Fisher have been pushing the beneﬁts of big wheels for longer than anyone else in the mainstream. The X-Caliber delivers all the extra traction and smooth riding bonuses of 29in hoops in an affordable but well-specced package.
It’s light enough to pick up the pace and, once rolling, its ability to roll over rough and rubbly sections or clean the climbs that everything else spins out on is genuinely astonishing.
Ride & handling: Tight, balanced showcase of the beneﬁts of big wheels
If you’ve not ridden a 29er (29in-wheeled mountain bike) before they do feel odd at ﬁrst; the larger wheels have more inertia so, however fast the tyres, they take longer to accelerate than standard wheels. They’re also slower to brake and change direction, especially with heavier, cheaper wheels like those here.
Fisher have really honed and ﬁnetuned their bikes’ handling manners over the years though and the overall balance of the X-Caliber is impressive. It’ll swing round low-speed sections without threatening to stumble or jackknife.
The stiff front end means it tracks across roots and ruts well rather than being magnetically drawn to its doom like ﬂexier 29ers often are. Fisher’s G2 geometry (increased fork offset and trail for quicker steering without losing overall stability) and the backswept bar mean you can ﬂick the front wheel about easily in situations where we’d normally expect to be heaving on the bars.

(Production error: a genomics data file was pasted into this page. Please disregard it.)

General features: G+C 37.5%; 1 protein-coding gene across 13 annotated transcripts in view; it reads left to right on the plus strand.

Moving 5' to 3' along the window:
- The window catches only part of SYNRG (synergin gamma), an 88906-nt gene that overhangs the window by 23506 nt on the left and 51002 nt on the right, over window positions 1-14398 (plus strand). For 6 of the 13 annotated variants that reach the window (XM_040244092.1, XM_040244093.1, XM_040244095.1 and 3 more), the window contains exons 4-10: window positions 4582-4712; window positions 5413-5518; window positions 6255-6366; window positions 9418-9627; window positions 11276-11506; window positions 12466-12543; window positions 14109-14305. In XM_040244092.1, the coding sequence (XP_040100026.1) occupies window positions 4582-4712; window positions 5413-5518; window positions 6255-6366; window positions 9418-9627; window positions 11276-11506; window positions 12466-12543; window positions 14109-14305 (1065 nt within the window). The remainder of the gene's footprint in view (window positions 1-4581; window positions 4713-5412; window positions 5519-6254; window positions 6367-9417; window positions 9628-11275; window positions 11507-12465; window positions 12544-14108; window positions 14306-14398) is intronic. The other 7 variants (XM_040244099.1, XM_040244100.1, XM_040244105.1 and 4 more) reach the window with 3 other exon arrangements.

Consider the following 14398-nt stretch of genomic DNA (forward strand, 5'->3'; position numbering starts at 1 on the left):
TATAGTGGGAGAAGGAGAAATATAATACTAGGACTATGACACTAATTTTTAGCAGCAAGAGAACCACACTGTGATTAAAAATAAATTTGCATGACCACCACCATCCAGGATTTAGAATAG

The X-Caliber will even pop a wheelie if you give it warning, although it’s deﬁnitely more suited to ‘wheels on the ground’ riding than frequent ﬂying. The tight back end does a good job of keeping acceleration keen considering the extra wheel weight, and drive is direct rather than disappointing.
It’s when you let it gather momentum at its own pace and carry speed through technical sections that you’ll really start to understand it though. The smooth fork and shallower contact angle of the bigger wheels effectively shrink the effect of every speed-sucking bump and ripple.
The extra inertia keeps you rolling when conventional wheels stall, and you can even feel the difference in speed sustain between gear shifts. It ﬂies down descents like a long-forked bike too, although you do get a fair amount of kick and clatter from the rear.
Traction levels are outstanding; despite limited tyre tread the X-Caliber consistently cleaned technical muddy, rooty and rocky climbs that nothing else managed. In a back-to-back comparison with the same rubber in a 26in format (on the Trek 6700) the X-Caliber cornered, climbed and even crabbed across off-camber slopes that its rival couldn’t touch.
While slower acceleration and high traction don’t sound very exciting you’ll soon learn to let others leap ahead, knowing full well that as soon as you’re up to speed you’ll haul them in. Anything technical – from remotely rough to properly random rockeries – becomes a complete killing ﬁeld if you’re out with conventional bikes.
Frame & equipment: Decent fork and great upgrade potential
Fisher have no fewer than ﬁve big wheelers. Apart from the £3,250 Superﬂy, the rest share the same frame, giving the cheaper bikes great upgrade potential. Bigger wheels create a lot of potential frame problems for designers, mainly relating to twisting stiffness and the excess wheelbase slowing down handling.
The X-Caliber fends off the ﬁrst with a massive hatchet-style headstock and equally big down tube behind the low ﬂanged head tube. The broad span seat- and chainstays give maximum mud clearance, although it’s still tight against the seat tube to keep the back end short.
The Fisher scores highly for having a smooth-stroking Fox fork up front – a speciﬁc version designed to Fisher’s G2 geometry recipe. The broad rims add extra volume to already corpulent Bontrager tyres. It’s a very competitive weight considering the inevitable extra wheel mass, and there’s serious potential to pimp it out.
Gary fisher x-caliber: gary fisher x-caliber Seb Rogers